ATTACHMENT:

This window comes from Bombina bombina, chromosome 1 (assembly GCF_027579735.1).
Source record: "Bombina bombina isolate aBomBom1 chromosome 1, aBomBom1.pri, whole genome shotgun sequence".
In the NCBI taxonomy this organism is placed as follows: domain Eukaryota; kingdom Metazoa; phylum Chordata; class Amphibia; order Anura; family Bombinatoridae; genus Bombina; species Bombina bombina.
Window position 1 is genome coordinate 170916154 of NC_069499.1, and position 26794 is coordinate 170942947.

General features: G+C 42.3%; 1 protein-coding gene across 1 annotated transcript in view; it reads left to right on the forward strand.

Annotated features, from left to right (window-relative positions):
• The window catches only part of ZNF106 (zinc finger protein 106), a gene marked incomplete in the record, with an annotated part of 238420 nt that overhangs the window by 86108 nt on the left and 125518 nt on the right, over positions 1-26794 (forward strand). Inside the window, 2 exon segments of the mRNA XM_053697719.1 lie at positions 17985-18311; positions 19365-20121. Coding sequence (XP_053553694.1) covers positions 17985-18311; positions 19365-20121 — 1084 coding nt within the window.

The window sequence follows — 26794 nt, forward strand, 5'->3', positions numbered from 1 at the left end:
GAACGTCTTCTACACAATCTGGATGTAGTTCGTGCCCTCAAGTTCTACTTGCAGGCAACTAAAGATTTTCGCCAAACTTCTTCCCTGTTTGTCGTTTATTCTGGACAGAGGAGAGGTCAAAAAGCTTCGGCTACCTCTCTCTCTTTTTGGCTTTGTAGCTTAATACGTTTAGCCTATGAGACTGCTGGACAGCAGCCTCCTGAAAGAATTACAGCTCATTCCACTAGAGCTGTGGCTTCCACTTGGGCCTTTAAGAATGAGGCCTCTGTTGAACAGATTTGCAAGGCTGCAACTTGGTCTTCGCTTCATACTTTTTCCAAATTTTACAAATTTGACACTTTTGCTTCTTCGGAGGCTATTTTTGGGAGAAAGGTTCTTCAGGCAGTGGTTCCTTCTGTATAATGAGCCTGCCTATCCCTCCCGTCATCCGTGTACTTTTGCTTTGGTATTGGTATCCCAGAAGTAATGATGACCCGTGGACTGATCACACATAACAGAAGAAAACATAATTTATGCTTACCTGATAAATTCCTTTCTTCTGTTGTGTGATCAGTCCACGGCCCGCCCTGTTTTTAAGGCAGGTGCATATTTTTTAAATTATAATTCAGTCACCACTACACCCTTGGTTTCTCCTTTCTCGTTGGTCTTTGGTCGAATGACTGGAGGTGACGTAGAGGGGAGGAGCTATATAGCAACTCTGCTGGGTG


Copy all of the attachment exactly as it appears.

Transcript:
This window comes from Bombina bombina, chromosome 1 (assembly GCF_027579735.1).
Source record: "Bombina bombina isolate aBomBom1 chromosome 1, aBomBom1.pri, whole genome shotgun sequence".
In the NCBI taxonomy this organism is placed as follows: domain Eukaryota; kingdom Metazoa; phylum Chordata; class Amphibia; order Anura; family Bombinatoridae; genus Bombina; species Bombina bombina.
Window position 1 is genome coordinate 170916154 of NC_069499.1, and position 26794 is coordinate 170942947.

General features: G+C 42.3%; 1 protein-coding gene across 1 annotated transcript in view; it reads left to right on the forward strand.

Annotated features, from left to right (window-relative positions):
• The window catches only part of ZNF106 (zinc finger protein 106), a gene marked incomplete in the record, with an annotated part of 238420 nt that overhangs the window by 86108 nt on the left and 125518 nt on the right, over positions 1-26794 (forward strand). Inside the window, 2 exon segments of the mRNA XM_053697719.1 lie at positions 17985-18311; positions 19365-20121. Coding sequence (XP_053553694.1) covers positions 17985-18311; positions 19365-20121 — 1084 coding nt within the window.

The window sequence follows — 26794 nt, forward strand, 5'->3', positions numbered from 1 at the left end:
GAACGTCTTCTACACAATCTGGATGTAGTTCGTGCCCTCAAGTTCTACTTGCAGGCAACTAAAGATTTTCGCCAAACTTCTTCCCTGTTTGTCGTTTATTCTGGACAGAGGAGAGGTCAAAAAGCTTCGGCTACCTCTCTCTCTTTTTGGCTTTGTAGCTTAATACGTTTAGCCTATGAGACTGCTGGACAGCAGCCTCCTGAAAGAATTACAGCTCATTCCACTAGAGCTGTGGCTTCCACTTGGGCCTTTAAGAATGAGGCCTCTGTTGAACAGATTTGCAAGGCTGCAACTTGGTCTTCGCTTCATACTTTTTCCAAATTTTACAAATTTGACACTTTTGCTTCTTCGGAGGCTATTTTTGGGAGAAAGGTTCTTCAGGCAGTGGTTCCTTCTGTATAATGAGCCTGCCTATCCCTCCCGTCATCCGTGTACTTTTGCTTTGGTATTGGTATCCCAGAAGTAATGATGACCCGTGGACTGATCACACATAACAGAAGAAAACATAATTTATGCTTACCTGATAAATTCCTTTCTTCTGTTGTGTGATCAGTCCACGGCCCGCCCTGTTTTTAAGGCAGGTGCATATTTTTTAAATTATAATTCAGTCACCACTACACCCTTGGTTTCTCCTTTCTCGTTGGTCTTTGGTCGAATGACTGGAGGTGACGTAGAGGGGAGGAGCTATATAGCAACTCTGCTGGGTG